עֲטֶרֶת זְקֵנִים, בְּנֵי בָנִים
Children’s children are the crown of the old (Proverbs 17:6)
Reb Zalman, z”l, of blessed memory was not my Rebbe, though I did meet him several times. He was the Rebbe of my parents when they very young, in the mid-1960s in Winnipeg, Manitoba. At that time Reb Zalman was a professor of Near Eastern and Judaic Studies department of the University of Manitoba, where my parents were students (in other departments). This was in the time period after he was a dynamic youth emissary of the Lubavitcher rebbe, and after he founded Bnai Or (the beginning of Renewal) and just before he founded Havurat Shalom in Somerville, MA. The Judaism my parents knew at that time consisted of what we would now call big shul Conservadox, and also the rich secular, often communist (or at least socialist) Jewish culture of the Bundists and the Yiddishists and a taste of more modern Judaism through the Brandeis Camp Institute. What they were finding in their secular lives as university students in the 1960s was Ruach- in the sense of spirituality and in the sort of Camp Ramah sense of spirit and joyous community.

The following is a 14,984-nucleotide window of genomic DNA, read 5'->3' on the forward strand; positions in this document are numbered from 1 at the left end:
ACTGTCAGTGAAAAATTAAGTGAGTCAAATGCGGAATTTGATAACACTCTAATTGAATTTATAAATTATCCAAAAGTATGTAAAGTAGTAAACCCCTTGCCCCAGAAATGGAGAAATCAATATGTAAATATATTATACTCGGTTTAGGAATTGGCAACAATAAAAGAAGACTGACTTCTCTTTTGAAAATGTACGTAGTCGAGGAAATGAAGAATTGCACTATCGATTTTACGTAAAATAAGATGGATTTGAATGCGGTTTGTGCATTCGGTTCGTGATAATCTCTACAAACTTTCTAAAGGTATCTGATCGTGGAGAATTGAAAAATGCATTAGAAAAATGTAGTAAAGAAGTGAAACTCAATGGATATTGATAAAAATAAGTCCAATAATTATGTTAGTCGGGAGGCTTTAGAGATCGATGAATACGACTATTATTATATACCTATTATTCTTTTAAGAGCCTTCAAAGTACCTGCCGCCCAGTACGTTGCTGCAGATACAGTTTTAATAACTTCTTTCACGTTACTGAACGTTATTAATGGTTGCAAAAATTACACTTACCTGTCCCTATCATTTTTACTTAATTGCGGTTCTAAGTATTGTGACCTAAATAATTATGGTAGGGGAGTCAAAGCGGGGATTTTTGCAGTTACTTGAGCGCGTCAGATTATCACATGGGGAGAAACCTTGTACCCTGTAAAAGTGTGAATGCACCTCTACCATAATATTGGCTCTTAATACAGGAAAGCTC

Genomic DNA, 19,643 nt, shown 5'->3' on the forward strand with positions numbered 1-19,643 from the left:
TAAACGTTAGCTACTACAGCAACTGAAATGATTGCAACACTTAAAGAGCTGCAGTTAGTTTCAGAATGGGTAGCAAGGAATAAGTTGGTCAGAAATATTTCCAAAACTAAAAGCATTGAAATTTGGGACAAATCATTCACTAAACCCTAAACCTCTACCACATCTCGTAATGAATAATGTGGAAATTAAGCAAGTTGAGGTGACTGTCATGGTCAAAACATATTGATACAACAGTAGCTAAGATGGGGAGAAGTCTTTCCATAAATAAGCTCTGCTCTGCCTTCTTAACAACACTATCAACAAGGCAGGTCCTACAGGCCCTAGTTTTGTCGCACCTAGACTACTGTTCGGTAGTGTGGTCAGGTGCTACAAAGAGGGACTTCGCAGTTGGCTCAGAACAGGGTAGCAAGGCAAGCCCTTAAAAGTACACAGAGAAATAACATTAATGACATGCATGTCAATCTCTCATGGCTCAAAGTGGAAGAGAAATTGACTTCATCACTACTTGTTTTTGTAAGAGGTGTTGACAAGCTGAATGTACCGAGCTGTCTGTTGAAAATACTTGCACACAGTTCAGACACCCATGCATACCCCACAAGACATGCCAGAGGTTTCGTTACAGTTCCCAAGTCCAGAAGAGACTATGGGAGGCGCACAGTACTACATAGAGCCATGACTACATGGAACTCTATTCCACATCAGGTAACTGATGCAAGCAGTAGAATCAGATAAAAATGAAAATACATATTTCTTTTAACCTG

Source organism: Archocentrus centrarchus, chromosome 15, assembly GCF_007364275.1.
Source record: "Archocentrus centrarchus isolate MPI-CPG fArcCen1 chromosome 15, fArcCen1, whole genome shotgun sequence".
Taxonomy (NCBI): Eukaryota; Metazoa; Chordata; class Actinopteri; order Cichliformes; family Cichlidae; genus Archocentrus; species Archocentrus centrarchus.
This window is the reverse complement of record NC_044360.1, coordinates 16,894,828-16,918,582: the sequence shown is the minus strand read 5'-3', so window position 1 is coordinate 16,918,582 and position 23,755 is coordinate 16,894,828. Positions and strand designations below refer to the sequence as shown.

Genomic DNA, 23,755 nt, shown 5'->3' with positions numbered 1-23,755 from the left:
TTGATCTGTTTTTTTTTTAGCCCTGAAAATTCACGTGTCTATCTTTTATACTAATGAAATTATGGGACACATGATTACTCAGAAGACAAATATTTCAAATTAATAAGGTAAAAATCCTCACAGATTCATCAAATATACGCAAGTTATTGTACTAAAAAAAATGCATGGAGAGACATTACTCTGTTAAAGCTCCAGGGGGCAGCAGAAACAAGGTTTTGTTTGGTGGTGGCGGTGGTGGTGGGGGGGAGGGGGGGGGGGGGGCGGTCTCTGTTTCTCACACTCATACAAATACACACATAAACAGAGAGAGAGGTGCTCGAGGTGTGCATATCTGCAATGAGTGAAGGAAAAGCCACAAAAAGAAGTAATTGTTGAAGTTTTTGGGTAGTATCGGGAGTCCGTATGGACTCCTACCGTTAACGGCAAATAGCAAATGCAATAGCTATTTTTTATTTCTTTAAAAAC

What Zalman did for them, and indeed for all of us, is create a Judaism that had Ruach, in both the spirituality sense and the joyous community sense.
So, my experiences I want to share of Reb Zalman, are not what it was like to hear him teach or lead prayers, as others have so eloquently done (Reb Zalman Married Counter Culture to Hasidic Judaism …, Rest in Peace Reb Zalman: My Rebbe Died Today), but two different things. First, wherever I travelled in my Jewish life, geographically, spiritually, over many years, when I landed in a community that I admired or felt at home in, within a few minutes I would find out that it had either been found by Reb Zalman, or by one of his disciples, or the current leaders were inspired by him. Like the Johnny Appleseed of Jewish spirituality and renewal, his reach was everywhere.
The second is that since it was my parents who were inspired by Reb Zalman, I had the privilege of growing up in a Judaism where ideas and practices he started were woven into the fabric (see blog title) of my Jewish life, and did not seem new, or odd, but normative and authentic. For this I am very grateful, as it has allowed me to explore without the fear of change and with the confidence of a native. He literally invented the Rainbow tallit (see Jewish Chronicle version or Yonassan Gershom’s version) that I was metaphorically wrapped in.
And both of these are a true legacy of what he gave to Judaism, and a true crown to his achievements.